U.S. Census Director touring N.D. to see booming population firsthand
U.S. Census Director John Thompson is touring North Dakota this week to witness the state’s booming population for himself after an invitation from Sen. Heidi Heitkamp, D-N.D.
Thompson will make stops in Fargo, Bismarck and Williston on his three-day trip, which will include meeting with local officials from western towns and Native American leaders.
“I’m looking forward to seeing first-hand the dramatic growth in North Dakota,” Thompson said in a statement issued Monday. “We want to make local and state officials aware of the wide range of economic and population statistics produced by the Census Bureau, to help them plan.”
The Census Bureau named North Dakota the fastest-growing state in the U.S. in 2013. The official 2010 census counted the state’s population as 672,591; by 2013, it estimated that number had grown by 7.6 percent to 723,393.
This is Thompson’s first visit to North Dakota since he was named director of the Census Bureau last August. Heitkamp was on the committee that confirmed him.
Heitkamp said the idea for the trip came about after a call from oil- and gas-producing counties to look at the census. Federal numbers from 2010 aren’t a representative portrayal of the state now, she said, which could hinder North Dakota’s competitiveness for government funding tied to population.
“There were any number of federal grants that could not be adequately distributed to deal with the need,” she said. “I wanted him to come out and take a look at how do you count people accurately in a time of exploding growth? We don’t know what it will look like in 2020.”
On Monday, Thompson met with representatives of HERE, a geospacial mapping company based in Fargo. The Census Bureau is considering partnering with private companies on the next census to get a more accurate population count.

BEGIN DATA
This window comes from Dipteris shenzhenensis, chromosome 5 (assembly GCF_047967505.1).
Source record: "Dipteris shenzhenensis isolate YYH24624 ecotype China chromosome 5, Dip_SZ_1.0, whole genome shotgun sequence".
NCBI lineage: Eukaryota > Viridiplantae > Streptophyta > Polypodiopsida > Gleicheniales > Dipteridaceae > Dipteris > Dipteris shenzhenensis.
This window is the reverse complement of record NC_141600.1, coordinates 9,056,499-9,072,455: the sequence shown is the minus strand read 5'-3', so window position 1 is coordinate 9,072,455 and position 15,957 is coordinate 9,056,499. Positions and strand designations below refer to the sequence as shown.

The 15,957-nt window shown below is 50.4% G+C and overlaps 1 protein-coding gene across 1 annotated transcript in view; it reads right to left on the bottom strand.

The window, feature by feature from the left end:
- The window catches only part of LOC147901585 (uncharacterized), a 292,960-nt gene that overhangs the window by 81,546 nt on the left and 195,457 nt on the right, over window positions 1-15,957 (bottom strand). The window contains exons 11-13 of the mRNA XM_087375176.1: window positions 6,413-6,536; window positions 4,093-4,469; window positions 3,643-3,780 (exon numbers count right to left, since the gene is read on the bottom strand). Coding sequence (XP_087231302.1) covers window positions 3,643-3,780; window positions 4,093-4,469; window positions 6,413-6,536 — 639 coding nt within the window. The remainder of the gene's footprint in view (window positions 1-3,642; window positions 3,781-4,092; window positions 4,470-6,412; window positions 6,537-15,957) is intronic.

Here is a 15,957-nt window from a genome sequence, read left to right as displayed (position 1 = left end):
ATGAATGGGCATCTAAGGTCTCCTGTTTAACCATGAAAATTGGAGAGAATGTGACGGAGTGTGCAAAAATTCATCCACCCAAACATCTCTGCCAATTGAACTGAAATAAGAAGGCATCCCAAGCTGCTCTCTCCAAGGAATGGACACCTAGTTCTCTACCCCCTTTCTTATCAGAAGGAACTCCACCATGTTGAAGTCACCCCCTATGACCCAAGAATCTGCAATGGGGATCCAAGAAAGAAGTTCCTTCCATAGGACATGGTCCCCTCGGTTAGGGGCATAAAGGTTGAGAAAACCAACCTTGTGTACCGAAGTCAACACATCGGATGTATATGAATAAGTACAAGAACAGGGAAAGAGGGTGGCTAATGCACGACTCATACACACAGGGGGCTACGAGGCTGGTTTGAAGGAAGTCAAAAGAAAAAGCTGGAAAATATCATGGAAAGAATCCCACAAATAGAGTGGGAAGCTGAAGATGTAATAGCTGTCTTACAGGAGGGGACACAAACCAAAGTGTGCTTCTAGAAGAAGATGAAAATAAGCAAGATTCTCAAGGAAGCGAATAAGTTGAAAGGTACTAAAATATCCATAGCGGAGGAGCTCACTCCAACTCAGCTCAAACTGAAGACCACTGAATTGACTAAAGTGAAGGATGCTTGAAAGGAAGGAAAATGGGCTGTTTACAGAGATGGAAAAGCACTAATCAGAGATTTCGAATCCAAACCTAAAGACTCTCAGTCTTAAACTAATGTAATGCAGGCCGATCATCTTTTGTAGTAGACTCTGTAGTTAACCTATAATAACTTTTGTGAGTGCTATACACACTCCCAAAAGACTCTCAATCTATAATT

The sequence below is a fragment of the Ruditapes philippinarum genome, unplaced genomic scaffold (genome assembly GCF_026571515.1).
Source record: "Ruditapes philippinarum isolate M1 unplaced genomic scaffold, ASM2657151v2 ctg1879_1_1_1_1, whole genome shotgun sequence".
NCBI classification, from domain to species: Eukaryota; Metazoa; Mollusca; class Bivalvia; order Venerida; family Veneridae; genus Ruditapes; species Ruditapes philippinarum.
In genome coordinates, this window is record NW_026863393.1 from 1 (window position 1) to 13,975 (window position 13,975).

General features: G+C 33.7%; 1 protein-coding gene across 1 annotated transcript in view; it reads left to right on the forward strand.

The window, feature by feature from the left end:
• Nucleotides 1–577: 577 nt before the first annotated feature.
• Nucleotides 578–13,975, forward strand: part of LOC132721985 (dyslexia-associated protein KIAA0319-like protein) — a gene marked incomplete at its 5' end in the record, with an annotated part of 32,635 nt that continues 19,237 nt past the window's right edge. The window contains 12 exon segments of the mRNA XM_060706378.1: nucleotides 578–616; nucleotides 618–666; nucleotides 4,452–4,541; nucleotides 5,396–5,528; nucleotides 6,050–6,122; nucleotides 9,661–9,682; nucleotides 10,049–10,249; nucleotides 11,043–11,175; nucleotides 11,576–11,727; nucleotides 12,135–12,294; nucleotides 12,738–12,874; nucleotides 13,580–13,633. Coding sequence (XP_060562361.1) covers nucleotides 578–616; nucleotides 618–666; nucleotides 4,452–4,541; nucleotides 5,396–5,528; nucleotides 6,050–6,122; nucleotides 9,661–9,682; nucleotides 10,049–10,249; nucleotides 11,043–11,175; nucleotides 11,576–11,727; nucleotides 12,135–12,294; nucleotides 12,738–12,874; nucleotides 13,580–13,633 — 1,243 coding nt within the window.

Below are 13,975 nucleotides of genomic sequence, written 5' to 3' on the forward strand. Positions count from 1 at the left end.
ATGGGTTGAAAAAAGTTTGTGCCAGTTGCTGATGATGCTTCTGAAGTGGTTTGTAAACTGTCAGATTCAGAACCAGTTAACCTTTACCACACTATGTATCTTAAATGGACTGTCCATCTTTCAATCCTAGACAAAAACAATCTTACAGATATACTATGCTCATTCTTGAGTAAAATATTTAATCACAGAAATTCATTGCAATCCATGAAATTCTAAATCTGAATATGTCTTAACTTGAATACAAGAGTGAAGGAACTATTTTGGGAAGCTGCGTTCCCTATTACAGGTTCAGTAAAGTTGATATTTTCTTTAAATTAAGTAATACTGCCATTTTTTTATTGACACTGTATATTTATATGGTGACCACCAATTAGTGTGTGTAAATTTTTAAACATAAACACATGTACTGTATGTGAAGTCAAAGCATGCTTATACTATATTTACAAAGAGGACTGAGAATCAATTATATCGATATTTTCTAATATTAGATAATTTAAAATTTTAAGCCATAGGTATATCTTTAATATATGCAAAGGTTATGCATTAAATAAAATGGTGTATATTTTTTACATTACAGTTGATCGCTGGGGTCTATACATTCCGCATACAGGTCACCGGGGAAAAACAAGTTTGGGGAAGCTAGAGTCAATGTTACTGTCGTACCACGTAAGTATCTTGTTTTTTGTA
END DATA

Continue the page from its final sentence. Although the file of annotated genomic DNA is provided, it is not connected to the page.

He will meet with officials from Williston, Watford City and potentially other western towns later in the week.
“We wanted our state and county officials to be able to have a conversation with census folks about our growing needs and growing communities,” Heitkamp said. “He’s going to be all over the state of North Dakota, which speaks volumes.”
North Dakota’s population growth is state-wide, but the most acute can be seen in the oil-producing western counties, including Williams and Stark.
Fargo and Bismarck both made the list of fastest-growing metropolitan areas following the 2013 Census Bureau population estimates. Williston, Dickinson and Minot are among the nation’s top 10 fastest-growing micropolitan areas, with greater Dickinson going from 24,199 in 2010 to an estimated 28,000 in 2013.
Thompson said he is excited to “witness firsthand the dramatic growth,” especially in Williston, the heart of the oil boom.
“I’ve heard it’s growing really, really fast and they’re having trouble with services keeping up with the influx of people,” he said. “I’ve also been told that words alone can’t describe what I’m going to see in Williston.”
Dickinson City Administrator Shawn Kessel said this “modern-day gold rush” is “something that you have to feel in order to believe.”
He added: “I think North Dakota is not known for having census gains on the magnitude that we’re having now.”
Though cities can keep track of their population through water use and other utilities, the numbers aren’t tied to reimbursement or funding, he said.
Echoing Heitkamp, Kessel said accurate census numbers are crucial to making sure cities can provide services to meet the growing population.
“It is really important that they get it right when it comes to counting those people, because the results of that have a lot of dollars waiting on them, riding on them,” he said.